ADB, Indonesia launch first coal plant retirement deal

Retiring a coal plant 15 years early could cut up to 30 million tonnes of greenhouse gas emissions. PHOTO: AFP

SHARM EL-SHEIKH, Egypt – The Asian Development Bank (ADB), the Indonesian government and a power plant company said on Monday they are working on a deal for the early retirement of a polluting coal power plant.

ADB hopes this will be the first of many such deals that would dramatically cut greenhouse gas emissions in Asean countries.

The proposed deal is the first in Indonesia under ADB’s Energy Transition Mechanism (ETM) that aims to finance the early retirement of coal power plants in the region, speed up the switch to green energy and meet climate targets.

The final details are still being worked out. But under a memorandum of understanding (MOU) signed in Bali on the sidelines of the Group of 20 (G-20) leaders’ summit, the 660MW Cirebon 1 power plant in West Java would be refinanced in a US$250 million (S$343 million) to US$300 million deal that would pay for the plant’s retirement 10 to 15 years before the end of its useful life.

Coal plants typically have a 40- to 50-year operational life. The Cirebon plant, owned by Cirebon Electric Power, is contracted to deliver electricity until 2042, by which time the plant will be 30 years old. 

Retiring it 15 years early could cut up to 30 million tonnes of greenhouse gas emissions, the equivalent of taking 800,000 cars off the road, ADB estimated.

Attending the MOU signing were representatives of ADB, Cirebon Electric Power, Indonesian state power utility PLN and the Indonesian Investment Authority.

The transaction structure is not yet finalised, and a number of financial entities and philanthropies have expressed interest in participating in the transaction, ADB said.

The ETM combines private investment funds, public finance and philanthropic donations to buy up or refinance coal power plants in South-east Asia.

Burning coal is a major source of greenhouse gas emissions and air pollution globally, particularly in South-east Asia where coal is a key source of energy.

Indonesia, the world’s top thermal coal exporter, is heavily dependent on coal for power generation, and in recent years has dramatically expanded its fleet of coal power plants at an environmental and health cost.

About 60 per cent of the nation’s electricity is generated from coal, and the government has said it needs external financing to cut coal use and boost green energy investments.

ADB regional vice-president Ahmed Saeed said the ETM, which was launched a year ago, was still evolving, but he hoped it would become a regional model to fast-track coal-plant retirements.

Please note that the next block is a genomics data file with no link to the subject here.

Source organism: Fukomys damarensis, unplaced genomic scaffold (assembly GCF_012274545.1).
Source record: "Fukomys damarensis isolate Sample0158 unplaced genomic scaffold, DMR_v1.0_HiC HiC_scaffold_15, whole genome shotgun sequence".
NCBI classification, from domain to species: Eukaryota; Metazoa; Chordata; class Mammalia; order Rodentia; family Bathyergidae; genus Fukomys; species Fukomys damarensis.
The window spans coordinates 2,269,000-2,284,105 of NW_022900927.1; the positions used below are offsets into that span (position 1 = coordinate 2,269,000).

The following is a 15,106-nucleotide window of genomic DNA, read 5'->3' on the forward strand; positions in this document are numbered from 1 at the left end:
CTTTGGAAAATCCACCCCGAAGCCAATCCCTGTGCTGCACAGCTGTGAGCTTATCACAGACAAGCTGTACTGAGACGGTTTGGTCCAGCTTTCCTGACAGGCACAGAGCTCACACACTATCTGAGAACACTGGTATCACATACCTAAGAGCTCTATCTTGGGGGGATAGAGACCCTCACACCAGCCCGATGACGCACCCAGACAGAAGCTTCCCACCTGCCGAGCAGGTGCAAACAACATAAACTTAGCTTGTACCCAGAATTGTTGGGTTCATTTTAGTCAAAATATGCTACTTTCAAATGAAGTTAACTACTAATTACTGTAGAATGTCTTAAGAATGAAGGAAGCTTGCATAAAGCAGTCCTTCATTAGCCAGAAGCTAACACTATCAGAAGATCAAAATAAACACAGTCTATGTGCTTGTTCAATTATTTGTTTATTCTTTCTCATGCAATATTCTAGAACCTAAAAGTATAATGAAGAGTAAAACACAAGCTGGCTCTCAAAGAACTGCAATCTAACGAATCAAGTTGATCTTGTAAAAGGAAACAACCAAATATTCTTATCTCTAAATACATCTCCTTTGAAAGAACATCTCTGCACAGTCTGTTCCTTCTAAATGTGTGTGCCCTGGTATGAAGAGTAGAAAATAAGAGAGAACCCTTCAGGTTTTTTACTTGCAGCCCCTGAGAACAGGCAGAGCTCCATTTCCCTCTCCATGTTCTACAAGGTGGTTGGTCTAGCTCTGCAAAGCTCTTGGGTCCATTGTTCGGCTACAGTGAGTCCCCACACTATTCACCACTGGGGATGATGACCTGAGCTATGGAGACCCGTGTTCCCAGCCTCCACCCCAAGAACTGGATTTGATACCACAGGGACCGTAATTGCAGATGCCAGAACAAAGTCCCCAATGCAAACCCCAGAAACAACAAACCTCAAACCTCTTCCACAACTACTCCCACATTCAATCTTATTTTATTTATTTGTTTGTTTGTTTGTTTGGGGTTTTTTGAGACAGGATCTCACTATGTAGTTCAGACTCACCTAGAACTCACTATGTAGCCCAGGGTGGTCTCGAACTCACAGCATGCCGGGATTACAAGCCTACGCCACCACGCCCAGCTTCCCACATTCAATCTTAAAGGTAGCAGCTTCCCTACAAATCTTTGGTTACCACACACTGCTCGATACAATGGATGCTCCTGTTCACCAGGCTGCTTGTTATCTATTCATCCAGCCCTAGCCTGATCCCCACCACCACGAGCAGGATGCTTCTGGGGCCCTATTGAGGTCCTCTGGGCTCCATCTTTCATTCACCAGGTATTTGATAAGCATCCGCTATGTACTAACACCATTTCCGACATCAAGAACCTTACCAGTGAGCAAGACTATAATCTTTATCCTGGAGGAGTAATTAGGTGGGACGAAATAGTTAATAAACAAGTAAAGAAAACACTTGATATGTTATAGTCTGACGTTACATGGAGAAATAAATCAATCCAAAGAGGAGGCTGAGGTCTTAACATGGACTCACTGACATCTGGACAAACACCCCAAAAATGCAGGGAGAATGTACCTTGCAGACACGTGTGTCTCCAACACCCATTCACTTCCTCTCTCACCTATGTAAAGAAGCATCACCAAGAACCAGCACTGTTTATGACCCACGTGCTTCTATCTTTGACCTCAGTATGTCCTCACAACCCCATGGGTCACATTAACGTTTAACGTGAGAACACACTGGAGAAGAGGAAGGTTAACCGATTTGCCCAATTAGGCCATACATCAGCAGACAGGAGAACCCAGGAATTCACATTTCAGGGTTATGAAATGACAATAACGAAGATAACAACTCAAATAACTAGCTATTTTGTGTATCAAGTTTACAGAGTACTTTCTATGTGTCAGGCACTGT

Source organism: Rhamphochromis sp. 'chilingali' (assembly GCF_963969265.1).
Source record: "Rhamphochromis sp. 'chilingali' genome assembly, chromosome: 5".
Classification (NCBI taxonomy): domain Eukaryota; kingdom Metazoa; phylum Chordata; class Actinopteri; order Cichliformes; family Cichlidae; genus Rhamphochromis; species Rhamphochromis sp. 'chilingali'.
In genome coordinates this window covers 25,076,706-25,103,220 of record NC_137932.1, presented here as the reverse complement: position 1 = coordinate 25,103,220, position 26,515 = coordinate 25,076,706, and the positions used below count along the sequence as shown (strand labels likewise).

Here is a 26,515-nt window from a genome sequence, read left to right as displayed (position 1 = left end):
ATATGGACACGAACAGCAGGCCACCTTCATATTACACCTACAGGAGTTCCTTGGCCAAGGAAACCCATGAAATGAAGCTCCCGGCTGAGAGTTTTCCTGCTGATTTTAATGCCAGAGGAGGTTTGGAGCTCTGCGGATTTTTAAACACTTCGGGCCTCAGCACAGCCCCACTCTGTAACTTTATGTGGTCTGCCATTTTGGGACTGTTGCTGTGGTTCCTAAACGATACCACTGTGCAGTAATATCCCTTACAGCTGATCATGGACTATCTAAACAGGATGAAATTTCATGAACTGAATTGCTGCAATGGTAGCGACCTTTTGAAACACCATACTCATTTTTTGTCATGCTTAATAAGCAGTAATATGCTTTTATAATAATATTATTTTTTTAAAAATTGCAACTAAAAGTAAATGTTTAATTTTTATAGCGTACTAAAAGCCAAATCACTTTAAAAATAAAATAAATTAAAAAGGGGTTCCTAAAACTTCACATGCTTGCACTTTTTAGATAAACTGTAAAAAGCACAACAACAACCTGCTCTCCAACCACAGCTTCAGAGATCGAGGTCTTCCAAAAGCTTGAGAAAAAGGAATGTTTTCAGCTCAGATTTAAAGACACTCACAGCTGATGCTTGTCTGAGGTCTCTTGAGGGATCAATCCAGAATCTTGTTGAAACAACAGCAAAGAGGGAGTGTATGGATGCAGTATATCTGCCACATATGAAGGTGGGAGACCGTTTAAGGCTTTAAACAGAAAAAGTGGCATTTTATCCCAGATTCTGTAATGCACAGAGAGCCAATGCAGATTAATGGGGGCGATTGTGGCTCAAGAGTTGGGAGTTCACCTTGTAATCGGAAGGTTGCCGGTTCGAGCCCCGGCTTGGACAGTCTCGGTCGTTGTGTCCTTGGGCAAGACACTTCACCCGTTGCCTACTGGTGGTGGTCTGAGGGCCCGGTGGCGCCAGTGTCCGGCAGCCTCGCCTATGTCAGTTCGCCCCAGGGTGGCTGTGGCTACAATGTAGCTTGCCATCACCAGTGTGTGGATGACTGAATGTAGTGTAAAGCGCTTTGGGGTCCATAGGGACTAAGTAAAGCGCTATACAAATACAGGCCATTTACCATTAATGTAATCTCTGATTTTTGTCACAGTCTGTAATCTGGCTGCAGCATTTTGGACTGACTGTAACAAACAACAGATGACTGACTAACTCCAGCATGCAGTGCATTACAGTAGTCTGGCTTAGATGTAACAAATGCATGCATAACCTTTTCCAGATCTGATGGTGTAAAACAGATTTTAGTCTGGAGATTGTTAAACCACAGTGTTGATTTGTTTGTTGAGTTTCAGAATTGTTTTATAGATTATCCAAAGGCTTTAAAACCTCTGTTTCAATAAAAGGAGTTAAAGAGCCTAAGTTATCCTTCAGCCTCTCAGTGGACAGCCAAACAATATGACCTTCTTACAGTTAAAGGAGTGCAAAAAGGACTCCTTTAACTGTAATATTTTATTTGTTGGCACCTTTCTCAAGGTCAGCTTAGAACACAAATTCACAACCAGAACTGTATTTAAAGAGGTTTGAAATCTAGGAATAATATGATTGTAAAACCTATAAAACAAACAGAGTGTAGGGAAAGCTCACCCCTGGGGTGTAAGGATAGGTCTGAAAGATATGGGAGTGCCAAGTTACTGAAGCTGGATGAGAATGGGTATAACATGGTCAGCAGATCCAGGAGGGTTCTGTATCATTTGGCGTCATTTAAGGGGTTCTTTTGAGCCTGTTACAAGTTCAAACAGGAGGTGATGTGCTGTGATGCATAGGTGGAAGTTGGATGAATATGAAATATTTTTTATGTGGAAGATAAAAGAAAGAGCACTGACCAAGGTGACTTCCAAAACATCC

In an interview at the COP27 climate talks in Egypt, he said the initial idea was to acquire and retire plants early.

But the bank and its investors are finding it simpler to refinance and accelerate retirement of power plants, many of which have high levels of debt.

This involves buying out the plant’s debt while leaving the current owner in place.

In a briefing on the Indonesia MOU, Mr David Elzinga, ADB’s senior climate change energy specialist, said the deal would include funds from Indonesia’s US$500 million allocation from the Climate Investment Funds. But he added that the exact structure of the financing was still being worked out.

Mr Elzinga said the ETM was a learning process. “We’re trying to address the climate problem in an innovative way and learning a lot as we go along,” he said.

ADB is discussing possible deals with other power plant owners in Indonesia and the Philippines under the ETM, he added, but it is too early to say when the next deal may be announced.

The aim is to complete a number of deals during the current pilot phase of the ETM, perfect the model, then scale up in a few years’ time, said Mr Elzinga.

In October, Indonesia’s Minister for Energy and Mineral Resources, Mr Arifin Tasrif, told The Straits Times the government had identified 32 older-generation coal-fired power plants for possible closure.

This could help the nation meet its key climate target of net-zero emissions by 2060.

Mr Arifin said the government had been conducting an exercise to see which power plants could be closed five to 10 years before the end of their operational lifespan.

Monday’s ETM announcement also comes ahead of a separate programme expected to be announced this week.

According to Bloomberg News, the United States, Japan and other countries are finalising a deal that would offer at least US$15 billion to help Indonesia speed up coal plant retirements. The “just energy transition partnership”, or JETP, could be announced during the G-20 summit in Bali.

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